Labour

Nova Scotia jobs program targets graduates with advanced degrees

Up to 240 graduates are being supported by this program

Labi Kousoulis announces a new program to support new graduates with advanced degrees in Nova Scotia.   Yuqian Li

The province has launched a program it says will help more than 200 recent graduates with advanced degrees find employment.

On Thursday, Labi Kousoulis, minister of labour and advanced education, announced the Innovate to Opportunities program at the Innovacorp Enterprise Centre in Halifax.

“I hope this program can help companies to foster, to grow, to explore, and hire many students,” said Kousoulis. “I hope the next major companies can come from this area.”

The provincial government has given $1.7 million for the three-year program. Small and medium sized businesses will receive funds to hire applicants with master’s degrees or PhDs, whom they have to pay a minimum salary of $60,000 a year.

Applicants must have graduated from a recognized university within a year of applying. They can be from anywhere, but must commit to staying in Nova Scotia indefinitely.

The province says there are up to 240 graduates who want to participate.

The program has two streams. The first, an innovation stream, is where participants are expected to spend at least one-quarter of their time doing applied research. The research aspect is increased to at least 75 per cent under the advanced stream. This stream also focuses on export development.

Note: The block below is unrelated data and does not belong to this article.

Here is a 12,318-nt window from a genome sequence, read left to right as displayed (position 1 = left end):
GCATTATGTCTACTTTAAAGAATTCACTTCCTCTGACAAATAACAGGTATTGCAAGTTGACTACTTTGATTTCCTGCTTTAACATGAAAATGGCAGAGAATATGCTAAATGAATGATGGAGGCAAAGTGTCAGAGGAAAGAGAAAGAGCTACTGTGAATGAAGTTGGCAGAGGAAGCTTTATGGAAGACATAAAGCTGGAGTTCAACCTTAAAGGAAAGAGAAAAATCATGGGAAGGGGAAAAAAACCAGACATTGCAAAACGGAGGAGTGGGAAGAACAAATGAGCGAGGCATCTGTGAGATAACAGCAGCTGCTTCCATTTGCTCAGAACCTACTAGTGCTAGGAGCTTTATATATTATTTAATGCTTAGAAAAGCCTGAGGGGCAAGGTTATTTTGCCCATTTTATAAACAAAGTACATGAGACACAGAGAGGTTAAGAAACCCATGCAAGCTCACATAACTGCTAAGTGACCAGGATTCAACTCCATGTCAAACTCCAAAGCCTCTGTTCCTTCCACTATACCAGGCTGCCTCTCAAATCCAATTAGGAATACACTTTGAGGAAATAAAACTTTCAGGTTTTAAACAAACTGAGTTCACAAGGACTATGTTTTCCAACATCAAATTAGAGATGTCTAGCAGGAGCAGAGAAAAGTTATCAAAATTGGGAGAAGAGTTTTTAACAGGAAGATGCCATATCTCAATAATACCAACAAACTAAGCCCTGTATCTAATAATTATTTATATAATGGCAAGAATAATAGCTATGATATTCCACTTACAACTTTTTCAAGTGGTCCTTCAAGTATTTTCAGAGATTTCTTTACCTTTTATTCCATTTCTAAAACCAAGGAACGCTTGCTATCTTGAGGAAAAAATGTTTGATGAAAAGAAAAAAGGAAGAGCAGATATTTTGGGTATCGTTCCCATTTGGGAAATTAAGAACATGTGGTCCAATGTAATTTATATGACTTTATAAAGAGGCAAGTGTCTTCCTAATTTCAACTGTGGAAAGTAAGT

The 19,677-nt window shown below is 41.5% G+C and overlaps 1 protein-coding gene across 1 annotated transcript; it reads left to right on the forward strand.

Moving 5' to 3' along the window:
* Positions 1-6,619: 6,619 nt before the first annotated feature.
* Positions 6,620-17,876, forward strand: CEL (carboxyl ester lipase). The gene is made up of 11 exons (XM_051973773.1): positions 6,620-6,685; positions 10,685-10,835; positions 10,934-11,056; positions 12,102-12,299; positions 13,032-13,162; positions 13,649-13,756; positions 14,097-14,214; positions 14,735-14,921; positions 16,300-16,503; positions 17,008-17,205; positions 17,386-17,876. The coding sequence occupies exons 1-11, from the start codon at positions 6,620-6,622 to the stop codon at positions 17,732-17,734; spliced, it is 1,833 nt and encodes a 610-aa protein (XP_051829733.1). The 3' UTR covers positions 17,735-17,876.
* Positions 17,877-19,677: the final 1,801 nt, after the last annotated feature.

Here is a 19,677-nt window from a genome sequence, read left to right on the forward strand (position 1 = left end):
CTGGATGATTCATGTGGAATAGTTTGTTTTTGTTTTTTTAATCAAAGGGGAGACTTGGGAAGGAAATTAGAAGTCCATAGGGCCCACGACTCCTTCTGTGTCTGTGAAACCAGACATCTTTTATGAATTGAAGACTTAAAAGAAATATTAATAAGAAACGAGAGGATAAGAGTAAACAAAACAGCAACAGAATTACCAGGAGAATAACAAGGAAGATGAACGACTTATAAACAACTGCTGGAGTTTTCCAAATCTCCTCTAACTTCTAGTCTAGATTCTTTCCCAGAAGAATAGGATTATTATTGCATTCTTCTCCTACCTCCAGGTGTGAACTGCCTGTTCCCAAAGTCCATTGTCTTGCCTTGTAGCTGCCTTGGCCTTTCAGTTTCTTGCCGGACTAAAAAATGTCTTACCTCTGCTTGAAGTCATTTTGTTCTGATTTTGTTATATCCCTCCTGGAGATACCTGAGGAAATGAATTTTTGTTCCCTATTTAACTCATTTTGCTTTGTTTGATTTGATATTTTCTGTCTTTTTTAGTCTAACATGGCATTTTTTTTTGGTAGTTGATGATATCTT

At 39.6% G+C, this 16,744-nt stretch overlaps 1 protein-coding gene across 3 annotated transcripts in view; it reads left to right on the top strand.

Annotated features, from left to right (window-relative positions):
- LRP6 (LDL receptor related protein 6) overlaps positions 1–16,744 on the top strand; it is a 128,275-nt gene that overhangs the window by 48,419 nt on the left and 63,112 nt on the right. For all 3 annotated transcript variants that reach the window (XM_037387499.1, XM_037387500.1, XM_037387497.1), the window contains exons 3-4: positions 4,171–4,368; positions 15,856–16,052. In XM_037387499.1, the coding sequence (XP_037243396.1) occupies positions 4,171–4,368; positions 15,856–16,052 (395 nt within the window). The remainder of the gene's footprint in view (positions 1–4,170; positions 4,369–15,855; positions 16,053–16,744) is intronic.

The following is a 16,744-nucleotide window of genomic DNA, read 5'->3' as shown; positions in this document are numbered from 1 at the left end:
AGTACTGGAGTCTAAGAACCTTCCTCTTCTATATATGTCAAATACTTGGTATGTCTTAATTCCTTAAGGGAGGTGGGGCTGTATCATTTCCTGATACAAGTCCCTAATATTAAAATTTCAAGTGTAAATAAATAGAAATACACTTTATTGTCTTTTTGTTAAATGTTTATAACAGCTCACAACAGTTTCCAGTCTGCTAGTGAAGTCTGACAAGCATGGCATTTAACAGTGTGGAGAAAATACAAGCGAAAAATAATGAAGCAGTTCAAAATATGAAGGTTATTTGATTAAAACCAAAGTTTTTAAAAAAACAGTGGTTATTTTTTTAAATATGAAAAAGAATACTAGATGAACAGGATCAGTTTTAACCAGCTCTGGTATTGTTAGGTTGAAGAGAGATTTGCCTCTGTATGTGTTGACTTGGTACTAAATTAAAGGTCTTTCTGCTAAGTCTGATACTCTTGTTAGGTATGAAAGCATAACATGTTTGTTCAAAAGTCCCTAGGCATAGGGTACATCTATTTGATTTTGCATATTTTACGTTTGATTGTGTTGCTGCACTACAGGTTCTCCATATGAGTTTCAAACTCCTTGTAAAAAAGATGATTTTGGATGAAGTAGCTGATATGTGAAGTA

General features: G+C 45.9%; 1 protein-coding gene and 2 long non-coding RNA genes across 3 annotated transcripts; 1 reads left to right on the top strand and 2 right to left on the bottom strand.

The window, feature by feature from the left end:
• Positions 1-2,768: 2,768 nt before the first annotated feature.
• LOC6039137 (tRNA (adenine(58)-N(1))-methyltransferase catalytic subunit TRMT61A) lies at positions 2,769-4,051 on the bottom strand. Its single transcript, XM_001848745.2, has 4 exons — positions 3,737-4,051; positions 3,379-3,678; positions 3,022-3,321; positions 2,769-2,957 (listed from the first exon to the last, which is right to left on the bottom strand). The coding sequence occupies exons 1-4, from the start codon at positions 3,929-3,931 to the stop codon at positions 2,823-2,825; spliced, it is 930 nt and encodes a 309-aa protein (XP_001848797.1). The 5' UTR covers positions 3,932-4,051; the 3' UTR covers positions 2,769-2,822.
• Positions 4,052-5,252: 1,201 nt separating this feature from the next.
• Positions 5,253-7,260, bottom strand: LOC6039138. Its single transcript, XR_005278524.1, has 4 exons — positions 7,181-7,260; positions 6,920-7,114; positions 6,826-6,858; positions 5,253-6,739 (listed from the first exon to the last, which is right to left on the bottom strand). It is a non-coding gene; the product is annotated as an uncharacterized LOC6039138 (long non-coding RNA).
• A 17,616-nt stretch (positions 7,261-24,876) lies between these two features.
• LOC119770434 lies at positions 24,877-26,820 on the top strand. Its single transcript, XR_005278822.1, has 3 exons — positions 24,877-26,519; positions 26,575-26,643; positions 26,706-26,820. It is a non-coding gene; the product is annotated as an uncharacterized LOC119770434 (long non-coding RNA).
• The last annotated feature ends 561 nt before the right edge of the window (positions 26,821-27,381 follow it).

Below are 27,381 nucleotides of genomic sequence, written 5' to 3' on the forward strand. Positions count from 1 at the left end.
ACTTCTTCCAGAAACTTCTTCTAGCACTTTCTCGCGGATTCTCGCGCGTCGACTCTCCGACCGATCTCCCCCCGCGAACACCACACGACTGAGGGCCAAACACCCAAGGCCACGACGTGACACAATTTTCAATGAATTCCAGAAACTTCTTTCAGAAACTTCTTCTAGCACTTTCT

Rimot in Dartmouth hired a recent computer science graduate with a master’s degree.

“It is such an advantage for the company,” said James Craig, chief technology officer of Rimot. “We develop locally and we sell it globally.”

Walter Dhekkekara Adbe shares his personal experience.   Yuqian Li

Walter Dhekkekara Adbe, the graduate that Rimot hired, said he’s fortunate to get the job. He graduated from Dalhousie University in September and now is Rimot’s IT data insight visualization analyst.

“The most attractive part for me is my position. I didn’t get many opportunities in data and visualization when I was working away; it is always related to programming,” Adbe said in an interview with The Signal. “But I can pursue what I actually intend to pursue when I came here for.”